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In Sutton & Barto (Section 3.6 - Optimal Policies and Optimal Value Functions), they say that :

Value functions define a partial ordering over policies. A policy $\pi$ is defined to be better than or equal to a policy $\pi^{'}$ if its expected return is greater than or equal to that of $\pi^{'}$ for all states. In other words, $\pi \ge \pi^{'}$ if and only if $v_\pi(s) \ge v_\pi^{'}(s)$ for all $s \in \mathbb{S}$.

My question is, why is the better policy defined with respect to all the states values being correspondingly greater instead of a combined metric of all state values of a policy?

If there is a policy that gives me the highest rewards on 99 out of 100 states, but gives me a lower reward on the last state compared to a second policy (which performs poorly on the other 99 states), would this first policy not be considered an optimal policy according to the definition above?

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No, the answer of @foreverska is wrong, otherwise they would have said “better givena specific $\mu(s)$”. The reason is simply that given 2 policies, where one performs better than the other only in a subset of states, then you can create a strictly better third policy combining the two, where you consider the first one in the states where it outperforms the second one, and the other way around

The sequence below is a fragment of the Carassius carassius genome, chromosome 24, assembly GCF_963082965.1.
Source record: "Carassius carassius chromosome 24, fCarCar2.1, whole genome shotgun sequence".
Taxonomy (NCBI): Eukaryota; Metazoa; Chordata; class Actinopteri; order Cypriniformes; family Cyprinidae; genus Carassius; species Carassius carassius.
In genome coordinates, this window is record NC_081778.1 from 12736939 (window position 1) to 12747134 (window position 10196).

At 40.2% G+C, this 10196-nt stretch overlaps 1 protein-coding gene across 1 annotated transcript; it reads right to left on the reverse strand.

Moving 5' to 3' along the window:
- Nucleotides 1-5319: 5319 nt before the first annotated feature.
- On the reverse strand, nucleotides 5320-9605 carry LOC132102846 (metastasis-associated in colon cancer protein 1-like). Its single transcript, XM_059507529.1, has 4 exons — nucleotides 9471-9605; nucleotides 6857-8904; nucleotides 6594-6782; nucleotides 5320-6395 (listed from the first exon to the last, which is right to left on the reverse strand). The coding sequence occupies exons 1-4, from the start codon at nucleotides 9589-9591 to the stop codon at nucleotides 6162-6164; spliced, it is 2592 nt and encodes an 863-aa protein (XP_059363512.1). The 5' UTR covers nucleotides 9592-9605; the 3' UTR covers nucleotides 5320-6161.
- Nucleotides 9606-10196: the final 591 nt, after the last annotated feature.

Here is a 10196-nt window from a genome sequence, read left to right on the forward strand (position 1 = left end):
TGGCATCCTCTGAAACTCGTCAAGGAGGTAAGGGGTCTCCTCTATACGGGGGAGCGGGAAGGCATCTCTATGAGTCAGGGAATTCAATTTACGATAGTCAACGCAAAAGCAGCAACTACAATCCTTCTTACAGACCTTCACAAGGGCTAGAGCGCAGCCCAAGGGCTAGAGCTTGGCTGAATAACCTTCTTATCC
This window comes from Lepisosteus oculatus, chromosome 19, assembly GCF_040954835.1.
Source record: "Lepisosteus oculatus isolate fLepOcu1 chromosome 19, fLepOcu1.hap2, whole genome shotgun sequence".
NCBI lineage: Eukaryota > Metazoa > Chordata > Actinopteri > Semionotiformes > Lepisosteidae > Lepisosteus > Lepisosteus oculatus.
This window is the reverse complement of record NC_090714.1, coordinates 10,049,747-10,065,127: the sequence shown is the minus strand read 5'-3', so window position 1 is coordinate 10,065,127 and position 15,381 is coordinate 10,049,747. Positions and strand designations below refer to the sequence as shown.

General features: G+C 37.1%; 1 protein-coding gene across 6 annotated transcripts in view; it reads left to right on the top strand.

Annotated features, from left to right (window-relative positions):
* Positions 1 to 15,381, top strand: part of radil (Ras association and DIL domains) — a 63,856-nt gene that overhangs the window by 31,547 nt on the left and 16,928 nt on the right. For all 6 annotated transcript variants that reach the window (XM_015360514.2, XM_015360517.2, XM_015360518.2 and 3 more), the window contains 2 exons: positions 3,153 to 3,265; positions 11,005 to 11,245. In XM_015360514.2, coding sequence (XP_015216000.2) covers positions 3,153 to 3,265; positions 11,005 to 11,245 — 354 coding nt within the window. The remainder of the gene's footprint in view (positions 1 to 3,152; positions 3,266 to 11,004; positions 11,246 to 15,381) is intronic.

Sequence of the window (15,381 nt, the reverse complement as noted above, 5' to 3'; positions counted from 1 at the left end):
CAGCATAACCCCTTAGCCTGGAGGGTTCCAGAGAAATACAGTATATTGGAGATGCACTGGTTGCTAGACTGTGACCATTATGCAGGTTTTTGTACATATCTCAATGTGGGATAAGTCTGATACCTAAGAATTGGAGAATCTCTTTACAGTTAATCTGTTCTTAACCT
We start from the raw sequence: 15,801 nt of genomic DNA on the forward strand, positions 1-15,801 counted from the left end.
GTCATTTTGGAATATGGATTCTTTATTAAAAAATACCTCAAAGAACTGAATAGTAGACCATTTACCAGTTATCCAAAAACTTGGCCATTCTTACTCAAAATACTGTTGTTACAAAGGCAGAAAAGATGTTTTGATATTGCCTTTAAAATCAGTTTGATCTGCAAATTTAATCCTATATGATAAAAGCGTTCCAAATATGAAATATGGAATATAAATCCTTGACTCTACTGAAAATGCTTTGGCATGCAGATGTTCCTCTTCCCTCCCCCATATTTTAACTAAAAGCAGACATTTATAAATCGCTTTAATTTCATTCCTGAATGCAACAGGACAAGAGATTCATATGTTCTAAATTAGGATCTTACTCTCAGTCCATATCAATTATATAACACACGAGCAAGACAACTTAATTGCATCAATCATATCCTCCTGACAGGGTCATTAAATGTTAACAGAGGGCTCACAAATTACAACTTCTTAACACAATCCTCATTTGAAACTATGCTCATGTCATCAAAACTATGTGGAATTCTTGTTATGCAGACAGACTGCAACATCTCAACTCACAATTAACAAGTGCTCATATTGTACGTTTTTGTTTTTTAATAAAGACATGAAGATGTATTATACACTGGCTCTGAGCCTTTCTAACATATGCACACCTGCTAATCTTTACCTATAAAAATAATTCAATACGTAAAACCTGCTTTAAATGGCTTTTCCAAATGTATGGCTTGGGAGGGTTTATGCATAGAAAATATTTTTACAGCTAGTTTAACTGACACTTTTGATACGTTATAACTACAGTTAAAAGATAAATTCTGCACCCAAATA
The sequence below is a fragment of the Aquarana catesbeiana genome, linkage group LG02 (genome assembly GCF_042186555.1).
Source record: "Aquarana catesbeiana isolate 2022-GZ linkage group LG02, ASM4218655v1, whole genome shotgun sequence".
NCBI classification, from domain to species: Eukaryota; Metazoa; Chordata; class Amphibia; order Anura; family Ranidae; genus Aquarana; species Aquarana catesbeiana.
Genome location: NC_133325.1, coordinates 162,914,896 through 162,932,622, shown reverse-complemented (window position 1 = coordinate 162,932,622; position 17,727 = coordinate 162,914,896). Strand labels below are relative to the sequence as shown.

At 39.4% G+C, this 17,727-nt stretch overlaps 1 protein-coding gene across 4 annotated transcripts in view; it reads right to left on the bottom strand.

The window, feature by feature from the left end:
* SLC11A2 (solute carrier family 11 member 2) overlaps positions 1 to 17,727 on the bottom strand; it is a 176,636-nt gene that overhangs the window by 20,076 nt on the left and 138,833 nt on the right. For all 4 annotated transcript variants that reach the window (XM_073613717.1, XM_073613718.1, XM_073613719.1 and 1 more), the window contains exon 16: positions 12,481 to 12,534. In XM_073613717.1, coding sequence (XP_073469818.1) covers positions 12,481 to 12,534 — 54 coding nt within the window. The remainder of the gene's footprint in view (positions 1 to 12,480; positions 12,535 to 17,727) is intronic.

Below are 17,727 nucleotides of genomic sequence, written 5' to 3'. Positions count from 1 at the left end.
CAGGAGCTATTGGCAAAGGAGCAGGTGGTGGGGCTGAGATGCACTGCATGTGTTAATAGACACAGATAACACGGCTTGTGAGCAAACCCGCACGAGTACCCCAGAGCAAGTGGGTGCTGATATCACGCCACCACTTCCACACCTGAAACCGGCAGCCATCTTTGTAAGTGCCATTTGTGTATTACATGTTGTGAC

in this case, the two initial ones are not in any specific order, but the third one (the combined one) has a order wrt the initial two

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  • $\begingroup$ This is the answer I found in the University of Alberta's RL course as well. It also made me realize that my confusion was stemming from why an optimal policy (as defined above) should be guaranteed to exist at all. $\endgroup$
    – pew31
    Commented Apr 2 at 3:08
  • $\begingroup$ @pew31 that's exactly from where it comes from, and i see how that might be confusing $\endgroup$
    – Alberto
    Commented Apr 2 at 16:27
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If the subsequent policy is better in 99 out of 100 states this would seem to be better. But imagine if the next policy in the iteration is also better in 99 out of 100 states but the one state is a different state than the first. This third policy is worse than the original in two states (if the increase in the first bad state is less than the original decrease). This pattern can be repeated until we arrive at a maximally bad policy. A maximally bad policy is likely not greater than or equal to the first policy in this case and thus the chain of greater than or equal to must be broken somewhere.

More practically, the 99 out of 100 example does not specify how often that one state occurs. If it is the state the agent finds itself in 99.9% of the time, this can quickly make a worse total reward for the agent.

This is why it is necessary to be better or equal to the previous policy in all states. A policy which is better in 99 out of 100 states may achieve a higher reward for the agent and thus be considered better. But the definition given by S&B points forward toward policy iteration and the guarantee that it achieves an optimal policy so it is a bit more strict.

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